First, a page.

HELEN BROWN, REPORTER: It's one of Indonesia's most popular foods, squares of tofu and soybean cakes called tempeh are eaten by millions every day. But lately customers have noticed that prices are going up, or the portions are getting smaller.
RESTAURANT CUSTOMER (translation): It used to be 2,000 for three pieces, now 1,000 for a piece.
HELEN BROWN: In recent days the supply of tempeh and tofu ran out.
The producers went on strike, because it was costing them too much to buy the soybeans to make the dish.
SHOP OWNER (translation): So the soybean price is expensive. No production for three days, no tofu, no tempeh. I didn't open my shop. I felt uncomfortable selling food without tempeh and tofu.
(Footage of soybean processing factory)
HELEN BROWN: It is in tens of thousands of small places like this that soybeans are processed and made ready for market. But the issue of tofu is symptomatic of the new economic reality Indonesia finds itself in.
Indonesians consume more than 2 million tonnes of soybean a year, but rely on imports to feed their appetites. And as international prices go up, the cost to these home style industries has become unaffordable.
CISYANO, TOFU AND SOYBEAN CAKE PRODUCER ASSOCATION (translation): If we open today, we wouldn't make ends meet for today, that's why we are doing this strike for the government to see because the people's representatives are asleep. If this keeps on going, people wouldn't care because the government doesn't care.
HELEN BROWN: Not long ago, it used to cost around 75 cents a kilogram for soybeans, now it's almost $1.
The real crunch came with the weakening of Indonesia's currency, the rupiah, which has been hit by sudden and fast falls. It's now stabilised a bit, but had devalued by around 16 per cent. And that weaker currency is making imports more expensive to buy.
But Indonesia's financial woes are not unique. It's one of several emerging economies hit by a move of foreign capital out of the country as the United States market starts to look a bit more promising.
This is compounded by investors nervously eyeing Indonesia's large current account deficit. But on the street, those concepts are little understood.
Raising the price of a basic food by around 10 cents may not seem like much, but for those on lower salaries it quickly adds up. And that's the challenge for Indonesia - a large economy, a member of the G20, but still home to tens of millions whose salaries are low and jobs are precarious.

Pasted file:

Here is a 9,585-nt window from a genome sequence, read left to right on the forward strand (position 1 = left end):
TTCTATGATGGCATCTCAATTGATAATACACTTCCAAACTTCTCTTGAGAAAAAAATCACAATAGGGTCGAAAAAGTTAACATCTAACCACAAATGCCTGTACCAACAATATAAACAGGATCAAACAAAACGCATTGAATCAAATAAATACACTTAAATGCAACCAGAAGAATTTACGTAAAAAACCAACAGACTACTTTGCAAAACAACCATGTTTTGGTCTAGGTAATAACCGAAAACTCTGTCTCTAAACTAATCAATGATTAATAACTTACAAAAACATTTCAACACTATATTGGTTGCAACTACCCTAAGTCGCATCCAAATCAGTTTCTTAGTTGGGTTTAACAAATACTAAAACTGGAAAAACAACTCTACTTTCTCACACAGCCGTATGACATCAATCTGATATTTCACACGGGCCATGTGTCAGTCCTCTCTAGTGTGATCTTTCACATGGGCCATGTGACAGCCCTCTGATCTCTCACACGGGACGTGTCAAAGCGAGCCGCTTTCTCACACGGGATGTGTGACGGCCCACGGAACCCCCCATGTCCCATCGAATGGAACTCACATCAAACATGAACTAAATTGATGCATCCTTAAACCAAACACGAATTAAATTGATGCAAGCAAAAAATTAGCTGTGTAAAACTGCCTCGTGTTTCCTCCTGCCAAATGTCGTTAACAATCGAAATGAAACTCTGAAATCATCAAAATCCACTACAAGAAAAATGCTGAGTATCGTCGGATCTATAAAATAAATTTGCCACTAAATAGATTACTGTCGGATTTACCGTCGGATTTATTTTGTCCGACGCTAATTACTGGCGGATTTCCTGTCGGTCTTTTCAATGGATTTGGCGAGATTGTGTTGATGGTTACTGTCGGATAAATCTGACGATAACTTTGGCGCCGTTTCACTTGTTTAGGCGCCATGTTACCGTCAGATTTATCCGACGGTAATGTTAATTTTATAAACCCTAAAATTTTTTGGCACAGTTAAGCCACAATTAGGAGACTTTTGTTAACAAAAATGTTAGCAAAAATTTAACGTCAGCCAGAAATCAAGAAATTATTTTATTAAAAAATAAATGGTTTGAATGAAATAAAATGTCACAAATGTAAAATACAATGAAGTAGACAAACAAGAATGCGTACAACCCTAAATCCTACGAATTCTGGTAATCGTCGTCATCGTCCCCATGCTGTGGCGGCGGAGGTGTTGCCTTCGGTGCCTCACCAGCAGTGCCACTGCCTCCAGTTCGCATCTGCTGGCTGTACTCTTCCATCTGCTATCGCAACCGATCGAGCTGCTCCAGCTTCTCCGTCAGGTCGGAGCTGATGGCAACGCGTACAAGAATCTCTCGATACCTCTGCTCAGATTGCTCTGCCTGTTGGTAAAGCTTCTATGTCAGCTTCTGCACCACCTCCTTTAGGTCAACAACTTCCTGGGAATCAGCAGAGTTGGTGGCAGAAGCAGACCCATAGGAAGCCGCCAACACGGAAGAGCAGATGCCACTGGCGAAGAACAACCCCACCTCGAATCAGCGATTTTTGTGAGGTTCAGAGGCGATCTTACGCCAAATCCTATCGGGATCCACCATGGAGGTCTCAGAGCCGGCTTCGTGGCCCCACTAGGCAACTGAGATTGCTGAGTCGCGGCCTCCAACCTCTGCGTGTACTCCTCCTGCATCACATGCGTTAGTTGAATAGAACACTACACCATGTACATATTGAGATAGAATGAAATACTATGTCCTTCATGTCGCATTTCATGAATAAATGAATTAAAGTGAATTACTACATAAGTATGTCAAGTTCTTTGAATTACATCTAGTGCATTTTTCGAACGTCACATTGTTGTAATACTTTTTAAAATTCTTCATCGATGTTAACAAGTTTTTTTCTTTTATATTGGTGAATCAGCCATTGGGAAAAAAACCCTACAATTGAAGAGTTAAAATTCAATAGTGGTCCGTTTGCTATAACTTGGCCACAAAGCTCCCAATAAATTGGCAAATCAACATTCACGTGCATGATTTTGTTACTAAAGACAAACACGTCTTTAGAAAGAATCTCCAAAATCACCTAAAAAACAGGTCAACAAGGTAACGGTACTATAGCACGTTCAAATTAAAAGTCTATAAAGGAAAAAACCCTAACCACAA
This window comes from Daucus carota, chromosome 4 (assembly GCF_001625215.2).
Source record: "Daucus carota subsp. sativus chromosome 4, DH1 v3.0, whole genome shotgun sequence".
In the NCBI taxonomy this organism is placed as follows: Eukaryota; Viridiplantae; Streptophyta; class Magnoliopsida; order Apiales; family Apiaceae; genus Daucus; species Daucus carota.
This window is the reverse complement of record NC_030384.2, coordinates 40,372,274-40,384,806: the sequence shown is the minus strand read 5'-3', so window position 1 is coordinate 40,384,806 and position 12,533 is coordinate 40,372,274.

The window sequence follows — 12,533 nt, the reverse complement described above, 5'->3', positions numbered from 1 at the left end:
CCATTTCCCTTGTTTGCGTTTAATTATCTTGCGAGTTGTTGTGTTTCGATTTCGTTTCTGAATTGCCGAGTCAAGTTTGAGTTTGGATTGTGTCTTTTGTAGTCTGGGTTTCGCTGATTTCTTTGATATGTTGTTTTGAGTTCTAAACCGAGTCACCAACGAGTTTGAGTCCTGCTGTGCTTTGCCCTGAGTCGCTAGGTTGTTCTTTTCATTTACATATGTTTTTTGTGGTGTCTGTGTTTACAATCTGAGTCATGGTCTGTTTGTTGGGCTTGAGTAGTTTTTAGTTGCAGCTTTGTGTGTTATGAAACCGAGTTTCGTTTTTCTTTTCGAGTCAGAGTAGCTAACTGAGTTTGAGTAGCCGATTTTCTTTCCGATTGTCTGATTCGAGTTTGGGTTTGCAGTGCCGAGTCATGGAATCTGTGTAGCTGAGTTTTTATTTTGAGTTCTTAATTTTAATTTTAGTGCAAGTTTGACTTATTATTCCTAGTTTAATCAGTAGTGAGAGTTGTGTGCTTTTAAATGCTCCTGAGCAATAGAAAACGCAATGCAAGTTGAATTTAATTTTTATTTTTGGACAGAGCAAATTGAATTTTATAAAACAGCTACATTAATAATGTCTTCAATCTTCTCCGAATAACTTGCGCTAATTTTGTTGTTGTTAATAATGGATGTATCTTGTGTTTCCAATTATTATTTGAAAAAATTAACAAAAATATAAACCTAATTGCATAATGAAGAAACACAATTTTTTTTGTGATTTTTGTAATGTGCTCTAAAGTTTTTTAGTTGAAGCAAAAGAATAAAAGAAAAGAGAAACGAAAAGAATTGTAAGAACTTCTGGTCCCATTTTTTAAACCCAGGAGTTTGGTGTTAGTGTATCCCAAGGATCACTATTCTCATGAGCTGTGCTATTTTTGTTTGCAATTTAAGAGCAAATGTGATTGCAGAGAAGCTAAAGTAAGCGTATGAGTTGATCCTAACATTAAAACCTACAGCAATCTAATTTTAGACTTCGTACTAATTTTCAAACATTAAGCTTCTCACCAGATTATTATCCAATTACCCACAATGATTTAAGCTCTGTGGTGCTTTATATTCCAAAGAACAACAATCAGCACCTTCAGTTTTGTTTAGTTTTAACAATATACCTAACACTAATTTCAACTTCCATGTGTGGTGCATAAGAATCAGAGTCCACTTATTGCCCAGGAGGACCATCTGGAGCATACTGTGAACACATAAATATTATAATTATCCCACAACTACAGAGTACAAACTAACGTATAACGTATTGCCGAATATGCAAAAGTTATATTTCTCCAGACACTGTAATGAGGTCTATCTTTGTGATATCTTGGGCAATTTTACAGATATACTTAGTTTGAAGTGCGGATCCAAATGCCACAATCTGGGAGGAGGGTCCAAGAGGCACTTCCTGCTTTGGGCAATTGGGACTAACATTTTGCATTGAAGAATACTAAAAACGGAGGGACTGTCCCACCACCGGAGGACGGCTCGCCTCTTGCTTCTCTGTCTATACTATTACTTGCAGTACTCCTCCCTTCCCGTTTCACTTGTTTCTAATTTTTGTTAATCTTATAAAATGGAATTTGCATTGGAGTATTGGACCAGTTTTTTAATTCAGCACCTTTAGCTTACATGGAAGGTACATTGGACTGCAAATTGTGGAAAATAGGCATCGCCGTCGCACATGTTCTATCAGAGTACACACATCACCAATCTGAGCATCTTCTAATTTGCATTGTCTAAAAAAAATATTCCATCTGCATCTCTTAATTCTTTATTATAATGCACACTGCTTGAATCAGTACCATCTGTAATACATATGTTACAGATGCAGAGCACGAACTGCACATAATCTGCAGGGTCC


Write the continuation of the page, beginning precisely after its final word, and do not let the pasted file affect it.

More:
JOHN KURTZ, AT KEARNEY MANAGMENET AND CONSULTANCY: It's a G20 country, it's a substantial force on the global stage. It's the key force in ASEAN (Association of South East Asian Nations) both from an economic size and political sort of positioning standpoint and yet vast portions of its populous are still relatively impoverished, and so it's very sensitive to the swings of the global economy.
HELEN BROWN: Now the government is stepping in with some new measures. Trade officials are implementing a scheme that requires importers to buy a certain amount of the local soybean crop at a set price. There is also a ceiling on how much tofu and Tempeh producers pay for their raw material.
Officials say steps like these will stop the price from fluctuating, a key concern for small buyers.
CISYANO (translation): I am confused. If we open, we don't get profit. If we don't open, we suffer. The only hope is that the soybean price becomes standard and doesn't fluctuate.
HELEN BROWN: This kind of government intervention has been seen before when an economy is faced with a slowdown.
JOHN KURTZ: We see that in the form of the trade ministry trying to balance between protectionist policies that appeal on the one hand to part of the electorate and the very real risk that price inflation will result, as a result of narrowing of the supply chain.
HELEN BROWN: What seems likely is that it's going to be an uncomfortable shift for a country which had been riding high; an emerging market darling which felt assured of its path. Indonesia's tofu and tempeh producers are threatening to go on strike if the situation doesn't improve.
And the cook, who's been in the business for 30 years, will continue serving smaller portions until things look up.